Carvetii, Cumbria’s Coffee Roasters, is somewhere that’s been on my radar for years, ever since I met Gareth and Angharad, the Welsh couple behind Carvetii, at the London Coffee Festival in 2014. Since, I’ve caught up with them at various coffee festivals around the country, including the Manchester Coffee Festival and, most recently, the Glasgow Coffee Festival. However, it’s taken me over three years to finally pay a visit to the Carvetii roastery in the heart of the Lake District. This delay is entirely down to me, and no reflection on the quality of their coffee, which I’ve always enjoyed.
I’ve wanted to feature Carvetii for a while, partly because it represents an object lesson in how to build a speciality coffee business in a non-speciality area from the ground up. Gareth and Angharad are also some of the most thoughtful people I’ve met in my five years of writing the Coffee Spot. Carvetii is an example of doing a few things and doing them well: there’s a seasonal espresso blend, three single-origins and a decaf. These will soon be joined by a second espresso (either a single-origin or another blend) plus the occasional experiment, designed to showcase the coffee.
You can read more of my thoughts after the gallery.
Carvetii Coffee Roasters is firmly rooted in Cumbria, where you’ll find its coffee dotted through the Lake District and beyond. You’ll also find the new roastery amidst the stunning scenery of the northern lakes, in the small village of Threlkeld, east of Keswick. Carvetii moved here in March after five years in its original home, a small, and by all accounts, rather cramped unit.
Carvetii’s new home is a joy to behold, not least for the magnificent backdrop of the Cumbrian Hills. Inside it’s a spacious unit with a mezzanine level, home to the training labs and office, leaving downstairs free for the production side of things, centred on a 12kg Probat roaster dating from 1980, which has seen its fair share of refurbishments and modifications along the way, including new burners fitted just a week before my visit.
Carvetii’s story of steady, organic growth is one which I’ve followed over the years. Cumbria’s not a natural hotbed of speciality coffee and like plenty of roasters around the country, Carvetii’s had to build a market for its coffee as it’s gone along. This means working closely with local businesses, providing them with not just coffee, but with support and training. Indeed, a word you’ll often hear when talking with Gareth and Angharad is partnership, something which Carvetii has in common with Winchester’s The Roasting Party, a very different business on the face of it, but with a very similar philosophy.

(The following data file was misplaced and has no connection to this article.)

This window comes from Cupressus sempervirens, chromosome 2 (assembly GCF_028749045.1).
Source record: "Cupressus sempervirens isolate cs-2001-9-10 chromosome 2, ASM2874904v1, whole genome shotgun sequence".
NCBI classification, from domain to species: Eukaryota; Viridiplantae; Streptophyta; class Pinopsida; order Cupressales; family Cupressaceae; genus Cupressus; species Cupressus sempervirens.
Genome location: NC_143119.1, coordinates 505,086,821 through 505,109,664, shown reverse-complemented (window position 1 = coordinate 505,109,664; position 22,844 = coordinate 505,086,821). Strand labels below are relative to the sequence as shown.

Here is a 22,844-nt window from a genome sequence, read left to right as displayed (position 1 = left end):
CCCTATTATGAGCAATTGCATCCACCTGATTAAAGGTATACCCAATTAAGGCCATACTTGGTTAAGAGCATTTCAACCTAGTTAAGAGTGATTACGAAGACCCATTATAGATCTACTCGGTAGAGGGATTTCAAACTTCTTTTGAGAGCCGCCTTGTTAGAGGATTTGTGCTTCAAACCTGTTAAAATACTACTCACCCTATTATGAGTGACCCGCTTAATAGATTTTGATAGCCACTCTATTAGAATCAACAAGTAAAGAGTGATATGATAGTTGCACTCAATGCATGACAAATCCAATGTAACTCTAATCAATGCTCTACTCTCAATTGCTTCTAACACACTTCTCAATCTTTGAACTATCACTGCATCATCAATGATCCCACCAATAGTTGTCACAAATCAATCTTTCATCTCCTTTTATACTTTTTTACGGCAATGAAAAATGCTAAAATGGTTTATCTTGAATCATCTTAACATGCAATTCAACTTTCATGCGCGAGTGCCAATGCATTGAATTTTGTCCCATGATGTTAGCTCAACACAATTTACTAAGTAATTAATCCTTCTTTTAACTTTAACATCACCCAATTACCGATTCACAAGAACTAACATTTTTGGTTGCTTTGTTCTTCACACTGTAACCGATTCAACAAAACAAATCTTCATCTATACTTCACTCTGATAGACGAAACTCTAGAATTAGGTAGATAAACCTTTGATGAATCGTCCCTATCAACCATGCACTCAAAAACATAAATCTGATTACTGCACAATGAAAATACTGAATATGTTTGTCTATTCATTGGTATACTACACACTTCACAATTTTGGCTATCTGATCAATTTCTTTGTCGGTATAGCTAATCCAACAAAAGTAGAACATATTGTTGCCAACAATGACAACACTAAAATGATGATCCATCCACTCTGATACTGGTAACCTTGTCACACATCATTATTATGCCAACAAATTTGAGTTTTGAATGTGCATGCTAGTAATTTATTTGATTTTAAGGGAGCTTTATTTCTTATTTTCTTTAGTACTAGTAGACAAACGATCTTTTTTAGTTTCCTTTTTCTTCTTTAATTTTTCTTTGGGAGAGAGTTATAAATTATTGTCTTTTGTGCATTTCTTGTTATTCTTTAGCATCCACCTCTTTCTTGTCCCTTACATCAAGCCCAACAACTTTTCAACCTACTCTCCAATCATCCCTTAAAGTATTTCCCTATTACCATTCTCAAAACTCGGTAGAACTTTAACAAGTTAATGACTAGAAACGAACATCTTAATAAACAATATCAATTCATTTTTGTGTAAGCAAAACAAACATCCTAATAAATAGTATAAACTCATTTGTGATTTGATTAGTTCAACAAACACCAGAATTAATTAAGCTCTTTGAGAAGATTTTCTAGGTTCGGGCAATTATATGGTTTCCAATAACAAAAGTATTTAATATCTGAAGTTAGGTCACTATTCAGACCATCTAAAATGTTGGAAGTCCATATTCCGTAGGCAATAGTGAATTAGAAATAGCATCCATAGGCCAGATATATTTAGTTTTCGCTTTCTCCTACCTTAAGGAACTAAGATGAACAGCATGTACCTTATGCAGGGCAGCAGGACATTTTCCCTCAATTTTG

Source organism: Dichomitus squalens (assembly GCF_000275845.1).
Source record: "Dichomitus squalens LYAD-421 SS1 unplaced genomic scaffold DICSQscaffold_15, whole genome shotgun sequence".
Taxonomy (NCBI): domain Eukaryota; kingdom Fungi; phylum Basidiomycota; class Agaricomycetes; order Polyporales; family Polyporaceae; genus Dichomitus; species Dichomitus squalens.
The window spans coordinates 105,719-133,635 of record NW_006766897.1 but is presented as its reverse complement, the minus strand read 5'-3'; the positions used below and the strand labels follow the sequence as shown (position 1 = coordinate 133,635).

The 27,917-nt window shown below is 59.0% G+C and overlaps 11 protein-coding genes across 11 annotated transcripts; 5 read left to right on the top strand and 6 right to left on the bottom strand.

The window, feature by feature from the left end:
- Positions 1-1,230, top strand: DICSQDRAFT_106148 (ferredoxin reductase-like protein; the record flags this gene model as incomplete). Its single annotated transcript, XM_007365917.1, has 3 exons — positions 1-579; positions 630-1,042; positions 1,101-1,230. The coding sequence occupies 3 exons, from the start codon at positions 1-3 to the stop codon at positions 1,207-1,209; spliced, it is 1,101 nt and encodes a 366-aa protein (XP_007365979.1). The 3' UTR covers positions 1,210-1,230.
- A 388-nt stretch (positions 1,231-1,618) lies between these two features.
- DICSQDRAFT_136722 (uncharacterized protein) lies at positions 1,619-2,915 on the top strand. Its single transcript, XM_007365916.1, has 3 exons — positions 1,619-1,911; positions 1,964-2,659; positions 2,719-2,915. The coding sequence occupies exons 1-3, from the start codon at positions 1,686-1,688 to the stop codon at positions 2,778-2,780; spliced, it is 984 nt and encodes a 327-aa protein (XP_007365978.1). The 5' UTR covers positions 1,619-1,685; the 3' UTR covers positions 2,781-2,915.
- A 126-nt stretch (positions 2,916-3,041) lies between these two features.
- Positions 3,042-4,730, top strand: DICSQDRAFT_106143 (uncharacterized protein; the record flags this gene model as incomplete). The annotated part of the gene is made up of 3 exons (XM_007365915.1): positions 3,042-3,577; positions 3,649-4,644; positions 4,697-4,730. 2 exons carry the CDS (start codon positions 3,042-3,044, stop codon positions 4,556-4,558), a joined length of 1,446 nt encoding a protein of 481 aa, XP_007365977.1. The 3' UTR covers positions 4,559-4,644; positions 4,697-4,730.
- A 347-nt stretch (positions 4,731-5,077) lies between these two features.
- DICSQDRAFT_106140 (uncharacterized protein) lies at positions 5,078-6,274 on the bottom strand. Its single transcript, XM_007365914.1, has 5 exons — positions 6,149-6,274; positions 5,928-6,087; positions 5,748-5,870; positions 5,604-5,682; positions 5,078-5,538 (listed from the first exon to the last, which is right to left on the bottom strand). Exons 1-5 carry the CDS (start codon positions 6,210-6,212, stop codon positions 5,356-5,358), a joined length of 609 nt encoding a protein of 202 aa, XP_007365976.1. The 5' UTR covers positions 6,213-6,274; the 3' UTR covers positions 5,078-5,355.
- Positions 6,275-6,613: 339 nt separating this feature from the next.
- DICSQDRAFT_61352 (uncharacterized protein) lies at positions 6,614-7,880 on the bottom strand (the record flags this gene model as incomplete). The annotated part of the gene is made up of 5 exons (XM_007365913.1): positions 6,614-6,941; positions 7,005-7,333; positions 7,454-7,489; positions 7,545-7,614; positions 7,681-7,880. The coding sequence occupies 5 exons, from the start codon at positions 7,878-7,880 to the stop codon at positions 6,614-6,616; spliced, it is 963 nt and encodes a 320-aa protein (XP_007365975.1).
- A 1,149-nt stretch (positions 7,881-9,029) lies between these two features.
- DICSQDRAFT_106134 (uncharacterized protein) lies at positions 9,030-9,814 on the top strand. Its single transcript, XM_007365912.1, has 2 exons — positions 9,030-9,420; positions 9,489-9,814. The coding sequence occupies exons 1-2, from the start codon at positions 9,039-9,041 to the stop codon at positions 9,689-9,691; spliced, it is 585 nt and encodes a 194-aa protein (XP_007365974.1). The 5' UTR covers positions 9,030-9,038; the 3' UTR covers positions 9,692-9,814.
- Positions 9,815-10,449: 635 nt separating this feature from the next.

The two roasters also share a dislike of guest coffees. In Carvetii’s case, Gareth fears that the trend for using guest roasters is difference for difference sake. He’d rather see coffee shops using guests to highlight something about the coffee and, putting his money where his mouth is, Carvetii is launching an Ethiopian Double Bill, two coffees from the Guji Gigesa Mill, one naturally-processed and one washed. The aim, as Gareth explains, while Angharad prepares two V60s, one of each coffee, is to highlight the impact of processing.
This starts with the green beans themselves. As a rule, washed coffees (where the coffee cherry is removed from the bean by washing) have a uniform blue-green colour. In contrast, naturals (where the coffee’s left to dry in the sun, natural fermentation breaking down the cherry) are more yellow-green, with much more variation in colour. These differences are noticeable in the brewed coffee: the natural was a gorgeous, rich, fruity coffee, bursting with flavour, while the washed had a cleaner, sharper taste. I was given a bag of each to take home and am currently enjoying the washed through my Aeropress, reserving the natural for my pour-over filter when I want a metaphorical punch in the taste buds.
One of the challenges of roasting for a predominantly Cumbrian market is the water, something which has exercised Gareth over the years, to the extent that the new roastery’s espresso lab is split in two. One side is supplied with Cumbrian water, the other, “mineralised” water (Cumbrian water with added magnesium). The aim is simple: every coffee that Carvetii roasts should extract just as well in both waters (you can read a detailed account of this via an experiment that Carvetii ran at this year’s Glasgow Coffee Festival).
Having accounted for water, the latest issue that’s exercising Gareth is solubility/extraction rates. Carvetii’s main output is its seasonable espresso blend and Gareth is concerned that if the different components have different solubility, they will extract at different rates. So, for example, with a blend with a highly soluble component and a less soluble one, pulling a short shot will lead to the highly soluble component fully extracting, while the less soluble one under-extracts, thus throwing the balance of the shot off. I fully expect an experiment/demonstration to appear at the coffee festival at some point…
Coming full circle back to training, having grown into its new space, Carvetii is planning a further expansion, having acquired the adjacent unit, which it will knock thorough. The additional space will allow Carvetii to move its storage next door, with the space freed up under the mezzanine earmarked for the Carvetii School of Coffee, providing training for public and trade alike in 2018. You read it here first!
|THRELKELD BUISNESS PARK • THRELKELD • CA12 4SU|
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